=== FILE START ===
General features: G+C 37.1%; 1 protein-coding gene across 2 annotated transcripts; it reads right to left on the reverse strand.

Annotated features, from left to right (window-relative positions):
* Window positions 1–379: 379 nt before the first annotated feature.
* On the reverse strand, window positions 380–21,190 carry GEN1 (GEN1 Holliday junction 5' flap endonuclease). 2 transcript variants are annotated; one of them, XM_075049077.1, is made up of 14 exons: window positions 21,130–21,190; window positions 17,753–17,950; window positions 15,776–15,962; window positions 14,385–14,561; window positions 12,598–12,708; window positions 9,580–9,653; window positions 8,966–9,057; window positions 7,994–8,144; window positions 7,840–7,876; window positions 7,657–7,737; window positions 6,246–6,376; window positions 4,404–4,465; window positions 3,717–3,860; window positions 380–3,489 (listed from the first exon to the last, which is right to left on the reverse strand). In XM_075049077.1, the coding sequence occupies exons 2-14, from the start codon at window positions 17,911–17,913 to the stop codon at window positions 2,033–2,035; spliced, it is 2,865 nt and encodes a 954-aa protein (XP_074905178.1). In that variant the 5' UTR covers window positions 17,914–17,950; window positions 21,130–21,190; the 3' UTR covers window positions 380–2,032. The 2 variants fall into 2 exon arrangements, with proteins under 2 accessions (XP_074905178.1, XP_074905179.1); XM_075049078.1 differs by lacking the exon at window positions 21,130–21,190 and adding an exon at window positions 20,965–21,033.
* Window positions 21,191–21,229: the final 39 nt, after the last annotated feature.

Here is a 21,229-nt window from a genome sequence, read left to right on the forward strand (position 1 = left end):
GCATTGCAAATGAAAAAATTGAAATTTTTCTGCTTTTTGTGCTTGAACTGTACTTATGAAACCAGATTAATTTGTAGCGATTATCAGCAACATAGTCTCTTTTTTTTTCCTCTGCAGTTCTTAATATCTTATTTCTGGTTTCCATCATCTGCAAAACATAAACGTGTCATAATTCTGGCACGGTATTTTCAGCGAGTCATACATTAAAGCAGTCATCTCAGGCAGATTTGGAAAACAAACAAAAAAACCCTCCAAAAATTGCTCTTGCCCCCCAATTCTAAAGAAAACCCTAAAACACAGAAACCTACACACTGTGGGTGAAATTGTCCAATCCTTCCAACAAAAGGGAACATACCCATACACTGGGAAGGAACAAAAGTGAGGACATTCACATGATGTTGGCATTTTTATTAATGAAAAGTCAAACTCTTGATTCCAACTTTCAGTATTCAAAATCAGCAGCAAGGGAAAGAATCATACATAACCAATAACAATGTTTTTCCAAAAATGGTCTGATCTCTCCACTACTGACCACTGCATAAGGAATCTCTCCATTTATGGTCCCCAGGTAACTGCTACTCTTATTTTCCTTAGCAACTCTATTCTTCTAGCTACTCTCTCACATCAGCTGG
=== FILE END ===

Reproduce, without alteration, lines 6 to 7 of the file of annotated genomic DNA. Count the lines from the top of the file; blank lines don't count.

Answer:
Here is a 21,229-nt window from a genome sequence, read left to right on the forward strand (position 1 = left end):
GCATTGCAAATGAAAAAATTGAAATTTTTCTGCTTTTTGTGCTTGAACTGTACTTATGAAACCAGATTAATTTGTAGCGATTATCAGCAACATAGTCTCTTTTTTTTTCCTCTGCAGTTCTTAATATCTTATTTCTGGTTTCCATCATCTGCAAAACATAAACGTGTCATAATTCTGGCACGGTATTTTCAGCGAGTCATACATTAAAGCAGTCATCTCAGGCAGATTTGGAAAACAAACAAAAAAACCCTCCAAAAATTGCTCTTGCCCCCCAATTCTAAAGAAAACCCTAAAACACAGAAACCTACACACTGTGGGTGAAATTGTCCAATCCTTCCAACAAAAGGGAACATACCCATACACTGGGAAGGAACAAAAGTGAGGACATTCACATGATGTTGGCATTTTTATTAATGAAAAGTCAAACTCTTGATTCCAACTTTCAGTATTCAAAATCAGCAGCAAGGGAAAGAATCATACATAACCAATAACAATGTTTTTCCAAAAATGGTCTGATCTCTCCACTACTGACCACTGCATAAGGAATCTCTCCATTTATGGTCCCCAGGTAACTGCTACTCTTATTTTCCTTAGCAACTCTATTCTTCTAGCTACTCTCTCACATCAGCTGG